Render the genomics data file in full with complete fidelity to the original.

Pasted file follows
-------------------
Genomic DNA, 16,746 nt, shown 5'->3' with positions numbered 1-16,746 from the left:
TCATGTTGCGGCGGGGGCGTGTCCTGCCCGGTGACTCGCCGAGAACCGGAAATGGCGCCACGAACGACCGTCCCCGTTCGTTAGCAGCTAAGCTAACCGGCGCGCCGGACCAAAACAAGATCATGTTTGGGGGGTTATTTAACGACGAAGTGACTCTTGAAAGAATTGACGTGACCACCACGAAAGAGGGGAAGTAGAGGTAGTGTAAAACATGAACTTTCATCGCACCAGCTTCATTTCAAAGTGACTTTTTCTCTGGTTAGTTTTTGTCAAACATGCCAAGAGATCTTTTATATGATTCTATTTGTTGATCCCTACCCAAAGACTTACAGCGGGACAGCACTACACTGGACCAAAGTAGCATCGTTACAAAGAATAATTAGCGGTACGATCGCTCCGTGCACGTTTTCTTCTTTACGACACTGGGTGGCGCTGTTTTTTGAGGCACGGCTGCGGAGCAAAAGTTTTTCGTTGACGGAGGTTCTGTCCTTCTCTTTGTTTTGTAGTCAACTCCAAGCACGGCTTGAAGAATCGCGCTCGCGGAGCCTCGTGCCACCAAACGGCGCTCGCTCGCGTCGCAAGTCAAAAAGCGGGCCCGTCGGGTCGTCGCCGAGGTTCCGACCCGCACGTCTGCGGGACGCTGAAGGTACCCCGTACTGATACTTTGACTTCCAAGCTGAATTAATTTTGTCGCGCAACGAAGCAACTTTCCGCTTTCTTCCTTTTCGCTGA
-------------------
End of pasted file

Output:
Genomic DNA, 16,746 nt, shown 5'->3' with positions numbered 1-16,746 from the left:
TCATGTTGCGGCGGGGGCGTGTCCTGCCCGGTGACTCGCCGAGAACCGGAAATGGCGCCACGAACGACCGTCCCCGTTCGTTAGCAGCTAAGCTAACCGGCGCGCCGGACCAAAACAAGATCATGTTTGGGGGGTTATTTAACGACGAAGTGACTCTTGAAAGAATTGACGTGACCACCACGAAAGAGGGGAAGTAGAGGTAGTGTAAAACATGAACTTTCATCGCACCAGCTTCATTTCAAAGTGACTTTTTCTCTGGTTAGTTTTTGTCAAACATGCCAAGAGATCTTTTATATGATTCTATTTGTTGATCCCTACCCAAAGACTTACAGCGGGACAGCACTACACTGGACCAAAGTAGCATCGTTACAAAGAATAATTAGCGGTACGATCGCTCCGTGCACGTTTTCTTCTTTACGACACTGGGTGGCGCTGTTTTTTGAGGCACGGCTGCGGAGCAAAAGTTTTTCGTTGACGGAGGTTCTGTCCTTCTCTTTGTTTTGTAGTCAACTCCAAGCACGGCTTGAAGAATCGCGCTCGCGGAGCCTCGTGCCACCAAACGGCGCTCGCTCGCGTCGCAAGTCAAAAAGCGGGCCCGTCGGGTCGTCGCCGAGGTTCCGACCCGCACGTCTGCGGGACGCTGAAGGTACCCCGTACTGATACTTTGACTTCCAAGCTGAATTAATTTTGTCGCGCAACGAAGCAACTTTCCGCTTTCTTCCTTTTCGCTGA